Unexpected Snowpacolypse Causes Chaos

Courtesy of al.com

Brian Coshatt

Courtesy of al.com

Starting on Tuesday, January 28th, snow flurries started to fall across the Birmingham area around 10:00 a.m. As the announcements for an early dismissal came on for OMHS, students cheered in excitement to go home. However, some would not be going home as early as expected.

Most seniors and juniors were able to make it home safely before the snow started to stick and the ice began to freeze over the roads around 11:20, but many underclassmen were not as lucky. Roads were too dangerous for buses to take the students home, so parents attempted to pick up their students with any route possible. Highway 280 quickly shut down, following Interstate 65 and others. Those stuck on certain highways had to stay in their cars overnight and were fed by the National Guard. Caldwell Mill’s hill leading to OMHS was too much for many cars to handle, so they quickly slid, flipped, or froze stuck. Highway 119 quickly became packed by people from various schools trying to reach their kids. When cars could not move anymore, many abandoned them and decided to walk to the school or walk home.

“My aunt’s car was stuck on Valleydale, and I stayed at the school until six. Then my dad came to get me and my cousin, and we had to walk home. Eventually a lady offered to drive us the rest of the way” sophomore, Lyric B, said.

Many stuck on Valleydale joined Spain Park High School for the night, but OMHS still had some teachers and students who had to do the same.

“I didn’t sleep. I was up at four in the morning grading Hamlet essays; I was afraid someone would come shave my eyebrows off or something!” Mrs. Melissa Dixon joked.

The girls slept in the media center and the boys slept in various classrooms. The CNP personnel were fantastic in serving lunch, dinner, and breakfast throughout the storm.
Despite the chaos, at least the snow days following the snowpacolypse were used by the students to play in the blizzard that could quite possibly not return for the next few years. Better yet, the snow days will not have to be made-up by the students due to classification of state emergency. The snow storm wasn’t all bad; it gave everyone a chance to get closer to each other. “When I got home, my mom had blankets and hot cocoa ready for us” Lyric B added.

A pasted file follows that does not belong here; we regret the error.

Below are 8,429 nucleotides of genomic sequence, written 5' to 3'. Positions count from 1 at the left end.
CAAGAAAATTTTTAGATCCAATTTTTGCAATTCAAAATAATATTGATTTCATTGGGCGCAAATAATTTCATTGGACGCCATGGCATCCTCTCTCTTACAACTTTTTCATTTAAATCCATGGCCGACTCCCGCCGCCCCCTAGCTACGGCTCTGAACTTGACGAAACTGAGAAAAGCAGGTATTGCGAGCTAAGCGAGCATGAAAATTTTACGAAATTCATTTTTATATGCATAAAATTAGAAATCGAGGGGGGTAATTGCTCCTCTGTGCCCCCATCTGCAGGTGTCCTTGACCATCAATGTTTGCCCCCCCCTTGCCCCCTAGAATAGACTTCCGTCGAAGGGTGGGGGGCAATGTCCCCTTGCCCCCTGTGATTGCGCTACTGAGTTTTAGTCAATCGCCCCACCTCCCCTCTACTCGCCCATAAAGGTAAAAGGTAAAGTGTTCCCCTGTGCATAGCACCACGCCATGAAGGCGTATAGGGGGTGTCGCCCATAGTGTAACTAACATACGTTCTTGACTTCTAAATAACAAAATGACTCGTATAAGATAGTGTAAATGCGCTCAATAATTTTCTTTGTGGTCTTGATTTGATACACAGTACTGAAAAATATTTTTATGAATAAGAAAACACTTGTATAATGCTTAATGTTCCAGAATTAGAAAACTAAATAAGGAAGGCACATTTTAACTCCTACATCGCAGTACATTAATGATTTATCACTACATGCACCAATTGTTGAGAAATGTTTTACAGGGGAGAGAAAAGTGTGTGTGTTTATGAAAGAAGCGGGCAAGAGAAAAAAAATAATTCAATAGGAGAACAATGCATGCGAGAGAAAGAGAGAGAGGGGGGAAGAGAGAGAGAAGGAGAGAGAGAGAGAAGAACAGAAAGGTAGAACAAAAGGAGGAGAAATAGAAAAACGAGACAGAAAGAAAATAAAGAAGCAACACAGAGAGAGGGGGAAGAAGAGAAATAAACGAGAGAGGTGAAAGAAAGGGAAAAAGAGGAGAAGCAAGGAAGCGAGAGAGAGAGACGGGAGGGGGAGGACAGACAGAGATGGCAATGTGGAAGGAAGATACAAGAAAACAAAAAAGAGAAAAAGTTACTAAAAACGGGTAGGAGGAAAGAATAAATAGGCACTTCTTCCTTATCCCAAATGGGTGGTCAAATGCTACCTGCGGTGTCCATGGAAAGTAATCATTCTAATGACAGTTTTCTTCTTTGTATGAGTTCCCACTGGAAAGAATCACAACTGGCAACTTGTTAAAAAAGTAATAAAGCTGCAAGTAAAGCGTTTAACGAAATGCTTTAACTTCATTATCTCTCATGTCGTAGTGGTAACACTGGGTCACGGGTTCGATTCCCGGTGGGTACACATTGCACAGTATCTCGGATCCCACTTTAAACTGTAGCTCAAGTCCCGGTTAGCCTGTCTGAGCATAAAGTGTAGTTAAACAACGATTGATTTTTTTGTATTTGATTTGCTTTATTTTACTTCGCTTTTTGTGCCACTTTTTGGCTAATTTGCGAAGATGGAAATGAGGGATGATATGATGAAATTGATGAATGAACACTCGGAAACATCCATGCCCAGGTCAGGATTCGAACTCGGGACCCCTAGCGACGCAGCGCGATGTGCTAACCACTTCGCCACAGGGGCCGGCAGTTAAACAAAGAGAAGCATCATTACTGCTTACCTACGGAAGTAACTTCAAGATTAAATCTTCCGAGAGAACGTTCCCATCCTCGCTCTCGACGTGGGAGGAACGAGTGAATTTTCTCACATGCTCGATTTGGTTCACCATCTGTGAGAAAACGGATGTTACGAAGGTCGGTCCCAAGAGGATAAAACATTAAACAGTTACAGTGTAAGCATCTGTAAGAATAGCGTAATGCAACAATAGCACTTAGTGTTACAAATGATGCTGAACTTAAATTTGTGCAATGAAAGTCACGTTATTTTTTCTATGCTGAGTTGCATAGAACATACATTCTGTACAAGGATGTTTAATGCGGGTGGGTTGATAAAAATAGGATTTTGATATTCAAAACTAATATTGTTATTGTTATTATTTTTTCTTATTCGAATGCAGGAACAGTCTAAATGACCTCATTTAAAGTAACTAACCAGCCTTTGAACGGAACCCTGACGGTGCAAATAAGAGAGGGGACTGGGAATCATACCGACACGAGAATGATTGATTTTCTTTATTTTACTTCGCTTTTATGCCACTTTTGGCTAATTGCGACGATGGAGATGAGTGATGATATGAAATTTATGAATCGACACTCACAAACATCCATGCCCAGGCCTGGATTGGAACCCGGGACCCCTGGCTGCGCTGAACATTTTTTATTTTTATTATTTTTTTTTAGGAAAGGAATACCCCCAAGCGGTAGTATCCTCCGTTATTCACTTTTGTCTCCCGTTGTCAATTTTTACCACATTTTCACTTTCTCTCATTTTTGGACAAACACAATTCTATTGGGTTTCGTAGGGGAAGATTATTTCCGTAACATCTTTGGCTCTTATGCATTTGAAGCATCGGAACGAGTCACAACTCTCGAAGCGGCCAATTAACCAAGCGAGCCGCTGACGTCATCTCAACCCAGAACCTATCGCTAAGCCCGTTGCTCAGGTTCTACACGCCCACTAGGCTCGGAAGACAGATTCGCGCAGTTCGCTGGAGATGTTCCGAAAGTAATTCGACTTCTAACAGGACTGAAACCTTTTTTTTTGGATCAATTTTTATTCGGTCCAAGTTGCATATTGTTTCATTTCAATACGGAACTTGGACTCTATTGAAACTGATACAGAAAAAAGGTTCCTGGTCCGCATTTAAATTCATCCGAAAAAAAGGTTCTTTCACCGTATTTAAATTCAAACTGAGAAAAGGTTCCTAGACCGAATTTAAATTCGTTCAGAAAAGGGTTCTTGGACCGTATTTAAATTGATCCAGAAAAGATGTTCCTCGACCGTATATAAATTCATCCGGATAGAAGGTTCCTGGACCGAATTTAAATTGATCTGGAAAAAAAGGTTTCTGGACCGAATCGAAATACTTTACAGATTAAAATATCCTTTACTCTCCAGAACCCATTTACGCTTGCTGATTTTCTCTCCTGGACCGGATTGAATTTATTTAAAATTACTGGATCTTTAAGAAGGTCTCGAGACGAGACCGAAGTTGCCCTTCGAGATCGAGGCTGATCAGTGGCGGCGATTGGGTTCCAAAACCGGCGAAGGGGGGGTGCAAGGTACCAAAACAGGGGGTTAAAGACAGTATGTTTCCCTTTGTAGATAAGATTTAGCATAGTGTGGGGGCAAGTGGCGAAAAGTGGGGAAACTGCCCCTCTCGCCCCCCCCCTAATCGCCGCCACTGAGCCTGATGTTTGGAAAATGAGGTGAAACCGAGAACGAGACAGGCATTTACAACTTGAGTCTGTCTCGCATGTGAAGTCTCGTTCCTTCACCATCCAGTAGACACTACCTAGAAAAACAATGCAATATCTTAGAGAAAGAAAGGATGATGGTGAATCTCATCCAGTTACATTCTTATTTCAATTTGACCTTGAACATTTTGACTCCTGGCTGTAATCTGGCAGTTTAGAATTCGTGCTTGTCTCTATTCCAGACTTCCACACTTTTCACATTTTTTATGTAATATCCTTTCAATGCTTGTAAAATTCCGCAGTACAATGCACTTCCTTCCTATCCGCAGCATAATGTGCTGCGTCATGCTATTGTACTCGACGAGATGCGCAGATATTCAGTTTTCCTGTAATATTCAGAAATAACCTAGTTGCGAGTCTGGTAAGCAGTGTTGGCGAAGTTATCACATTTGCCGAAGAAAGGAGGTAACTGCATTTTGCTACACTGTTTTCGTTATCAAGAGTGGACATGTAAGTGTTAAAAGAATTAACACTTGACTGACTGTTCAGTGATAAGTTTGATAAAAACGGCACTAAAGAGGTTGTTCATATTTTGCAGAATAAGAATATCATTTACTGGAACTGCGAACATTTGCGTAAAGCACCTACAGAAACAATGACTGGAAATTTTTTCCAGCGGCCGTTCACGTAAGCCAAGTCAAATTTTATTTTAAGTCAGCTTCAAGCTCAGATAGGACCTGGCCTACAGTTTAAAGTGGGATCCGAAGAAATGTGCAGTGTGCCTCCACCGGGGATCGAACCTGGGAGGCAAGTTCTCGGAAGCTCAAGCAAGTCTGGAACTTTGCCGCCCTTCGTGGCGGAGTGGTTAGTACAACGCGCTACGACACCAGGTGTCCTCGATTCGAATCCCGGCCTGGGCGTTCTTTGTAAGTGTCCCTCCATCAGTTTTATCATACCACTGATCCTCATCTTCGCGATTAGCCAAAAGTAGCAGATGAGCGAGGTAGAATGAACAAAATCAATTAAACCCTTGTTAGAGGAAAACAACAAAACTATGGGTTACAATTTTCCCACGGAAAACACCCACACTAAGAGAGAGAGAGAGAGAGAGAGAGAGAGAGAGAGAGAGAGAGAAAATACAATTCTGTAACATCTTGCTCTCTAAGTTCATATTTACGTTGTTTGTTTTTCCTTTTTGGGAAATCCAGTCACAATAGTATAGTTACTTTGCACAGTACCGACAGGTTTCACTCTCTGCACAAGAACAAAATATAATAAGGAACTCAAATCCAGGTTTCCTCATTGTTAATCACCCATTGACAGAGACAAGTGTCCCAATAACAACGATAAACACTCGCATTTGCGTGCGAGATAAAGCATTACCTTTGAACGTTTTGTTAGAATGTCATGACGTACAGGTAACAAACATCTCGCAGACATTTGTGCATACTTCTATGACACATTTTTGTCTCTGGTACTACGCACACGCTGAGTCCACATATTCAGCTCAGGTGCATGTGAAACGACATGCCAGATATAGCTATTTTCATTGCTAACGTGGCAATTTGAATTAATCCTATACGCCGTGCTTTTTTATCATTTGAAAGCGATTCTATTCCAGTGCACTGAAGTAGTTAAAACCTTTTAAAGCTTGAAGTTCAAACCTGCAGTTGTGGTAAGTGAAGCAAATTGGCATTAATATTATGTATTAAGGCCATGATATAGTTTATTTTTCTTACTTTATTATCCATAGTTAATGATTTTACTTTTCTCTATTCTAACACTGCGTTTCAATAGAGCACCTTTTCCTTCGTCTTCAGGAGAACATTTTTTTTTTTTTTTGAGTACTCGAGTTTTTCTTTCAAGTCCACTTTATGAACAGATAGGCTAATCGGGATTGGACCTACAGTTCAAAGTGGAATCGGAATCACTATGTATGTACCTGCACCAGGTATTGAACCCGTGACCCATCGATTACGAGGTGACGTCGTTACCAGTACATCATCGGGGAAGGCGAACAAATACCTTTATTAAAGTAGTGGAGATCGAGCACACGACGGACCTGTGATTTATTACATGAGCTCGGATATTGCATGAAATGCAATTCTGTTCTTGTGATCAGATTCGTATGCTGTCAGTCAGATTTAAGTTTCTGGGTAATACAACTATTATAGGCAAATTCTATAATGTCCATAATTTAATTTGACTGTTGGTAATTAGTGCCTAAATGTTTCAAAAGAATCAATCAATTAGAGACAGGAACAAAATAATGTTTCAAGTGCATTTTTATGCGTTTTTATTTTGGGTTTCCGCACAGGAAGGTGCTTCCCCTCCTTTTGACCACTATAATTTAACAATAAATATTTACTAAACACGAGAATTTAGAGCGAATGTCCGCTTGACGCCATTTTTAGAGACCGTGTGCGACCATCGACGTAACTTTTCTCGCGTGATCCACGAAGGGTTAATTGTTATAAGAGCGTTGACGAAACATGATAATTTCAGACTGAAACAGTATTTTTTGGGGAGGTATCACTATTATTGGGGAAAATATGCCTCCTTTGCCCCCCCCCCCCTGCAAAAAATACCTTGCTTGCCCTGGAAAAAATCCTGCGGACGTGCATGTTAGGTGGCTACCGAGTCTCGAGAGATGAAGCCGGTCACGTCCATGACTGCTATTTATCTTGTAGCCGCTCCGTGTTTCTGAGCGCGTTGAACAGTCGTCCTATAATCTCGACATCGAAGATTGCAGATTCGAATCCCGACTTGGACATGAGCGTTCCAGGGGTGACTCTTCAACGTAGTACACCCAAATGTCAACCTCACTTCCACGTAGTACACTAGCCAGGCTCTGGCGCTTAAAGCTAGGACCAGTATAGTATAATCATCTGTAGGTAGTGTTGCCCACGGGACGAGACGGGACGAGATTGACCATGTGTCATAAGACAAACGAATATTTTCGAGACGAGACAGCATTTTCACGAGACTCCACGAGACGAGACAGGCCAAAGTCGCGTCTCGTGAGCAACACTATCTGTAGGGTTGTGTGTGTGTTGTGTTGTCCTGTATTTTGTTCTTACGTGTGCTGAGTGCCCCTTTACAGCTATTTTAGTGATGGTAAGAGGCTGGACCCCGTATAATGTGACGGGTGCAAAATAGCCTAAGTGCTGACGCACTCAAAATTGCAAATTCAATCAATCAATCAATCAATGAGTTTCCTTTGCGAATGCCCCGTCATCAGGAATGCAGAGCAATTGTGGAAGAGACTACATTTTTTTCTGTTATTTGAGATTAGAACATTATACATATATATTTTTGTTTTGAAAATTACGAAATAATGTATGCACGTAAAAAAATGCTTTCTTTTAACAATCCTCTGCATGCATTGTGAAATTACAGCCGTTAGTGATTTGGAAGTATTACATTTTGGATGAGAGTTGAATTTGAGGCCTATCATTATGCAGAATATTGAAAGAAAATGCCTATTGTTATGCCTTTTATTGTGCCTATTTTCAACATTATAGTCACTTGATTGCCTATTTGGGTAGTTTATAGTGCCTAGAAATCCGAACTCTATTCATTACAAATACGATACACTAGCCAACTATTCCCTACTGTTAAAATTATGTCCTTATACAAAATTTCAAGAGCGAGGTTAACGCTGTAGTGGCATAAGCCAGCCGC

It may have been a little rough to be away from family for a night, but overall the experience wasn’t a bad one. Mrs. Dixon said, “I got to bond with other faculty members I didn’t even know before. I got to make new friends. I would do it all over again.”

Following the first major snow storm this school year, a second expected snow fall occurred shortly after. Being more prepared for possible frozen roads and below freezing temperatures, the county shut down schools Tuesday through Thursday to avoid the same chaos that happened just weeks before.

Tuesday’s weather brought no snow but temperatures dangerously close to freezing.
Wednesday’s weather started out just cold, but that night, snow began to pile on the ground. The final result that the area woke up to on Thursday morning was 4-6 inches of snow.

Thursday’s temperatures heated up to around 50 degrees, melting a majority of the snow by nightfall, but before that occurred, everyone went out to enjoy it. “I got to build a snowman!” Caroline L said. “My favorite part was sledding.” Jessica S added.

Luckily, the additional days of school missed will not have to be made up, and benchmarks will not be taking place for the nine weeks.